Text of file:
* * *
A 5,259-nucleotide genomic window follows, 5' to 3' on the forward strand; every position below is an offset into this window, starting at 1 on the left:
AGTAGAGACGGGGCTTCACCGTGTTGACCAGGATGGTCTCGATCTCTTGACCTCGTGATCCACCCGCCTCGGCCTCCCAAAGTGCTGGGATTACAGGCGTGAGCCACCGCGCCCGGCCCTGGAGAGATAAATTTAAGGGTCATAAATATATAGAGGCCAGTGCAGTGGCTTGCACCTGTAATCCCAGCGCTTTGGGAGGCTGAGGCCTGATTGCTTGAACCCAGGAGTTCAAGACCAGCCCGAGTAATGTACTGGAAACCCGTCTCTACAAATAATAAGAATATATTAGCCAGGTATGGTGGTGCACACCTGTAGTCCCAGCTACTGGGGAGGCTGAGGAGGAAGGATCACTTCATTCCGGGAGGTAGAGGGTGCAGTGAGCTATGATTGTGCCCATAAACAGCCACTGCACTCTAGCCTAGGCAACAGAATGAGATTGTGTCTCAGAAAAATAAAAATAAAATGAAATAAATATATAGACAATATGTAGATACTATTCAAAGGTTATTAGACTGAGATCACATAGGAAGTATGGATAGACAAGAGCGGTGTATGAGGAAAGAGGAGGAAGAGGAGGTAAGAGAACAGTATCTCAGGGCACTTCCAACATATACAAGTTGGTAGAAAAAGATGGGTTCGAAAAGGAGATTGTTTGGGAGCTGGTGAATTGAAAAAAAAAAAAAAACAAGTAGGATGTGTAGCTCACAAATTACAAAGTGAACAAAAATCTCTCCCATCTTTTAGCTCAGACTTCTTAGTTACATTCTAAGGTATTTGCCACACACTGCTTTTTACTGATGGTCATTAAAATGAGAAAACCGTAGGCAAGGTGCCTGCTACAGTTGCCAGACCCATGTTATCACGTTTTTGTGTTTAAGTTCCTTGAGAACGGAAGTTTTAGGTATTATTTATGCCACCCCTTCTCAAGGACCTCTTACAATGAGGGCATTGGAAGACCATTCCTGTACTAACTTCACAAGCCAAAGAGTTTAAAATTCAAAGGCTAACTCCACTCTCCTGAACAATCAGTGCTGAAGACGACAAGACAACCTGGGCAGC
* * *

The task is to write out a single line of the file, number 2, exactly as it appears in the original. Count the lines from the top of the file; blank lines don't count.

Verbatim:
AGTAGAGACGGGGCTTCACCGTGTTGACCAGGATGGTCTCGATCTCTTGACCTCGTGATCCACCCGCCTCGGCCTCCCAAAGTGCTGGGATTACAGGCGTGAGCCACCGCGCCCGGCCCTGGAGAGATAAATTTAAGGGTCATAAATATATAGAGGCCAGTGCAGTGGCTTGCACCTGTAATCCCAGCGCTTTGGGAGGCTGAGGCCTGATTGCTTGAACCCAGGAGTTCAAGACCAGCCCGAGTAATGTACTGGAAACCCGTCTCTACAAATAATAAGAATATATTAGCCAGGTATGGTGGTGCACACCTGTAGTCCCAGCTACTGGGGAGGCTGAGGAGGAAGGATCACTTCATTCCGGGAGGTAGAGGGTGCAGTGAGCTATGATTGTGCCCATAAACAGCCACTGCACTCTAGCCTAGGCAACAGAATGAGATTGTGTCTCAGAAAAATAAAAATAAAATGAAATAAATATATAGACAATATGTAGATACTATTCAAAGGTTATTAGACTGAGATCACATAGGAAGTATGGATAGACAAGAGCGGTGTATGAGGAAAGAGGAGGAAGAGGAGGTAAGAGAACAGTATCTCAGGGCACTTCCAACATATACAAGTTGGTAGAAAAAGATGGGTTCGAAAAGGAGATTGTTTGGGAGCTGGTGAATTGAAAAAAAAAAAAAAACAAGTAGGATGTGTAGCTCACAAATTACAAAGTGAACAAAAATCTCTCCCATCTTTTAGCTCAGACTTCTTAGTTACATTCTAAGGTATTTGCCACACACTGCTTTTTACTGATGGTCATTAAAATGAGAAAACCGTAGGCAAGGTGCCTGCTACAGTTGCCAGACCCATGTTATCACGTTTTTGTGTTTAAGTTCCTTGAGAACGGAAGTTTTAGGTATTATTTATGCCACCCCTTCTCAAGGACCTCTTACAATGAGGGCATTGGAAGACCATTCCTGTACTAACTTCACAAGCCAAAGAGTTTAAAATTCAAAGGCTAACTCCACTCTCCTGAACAATCAGTGCTGAAGACGACAAGACAACCTGGGCAGC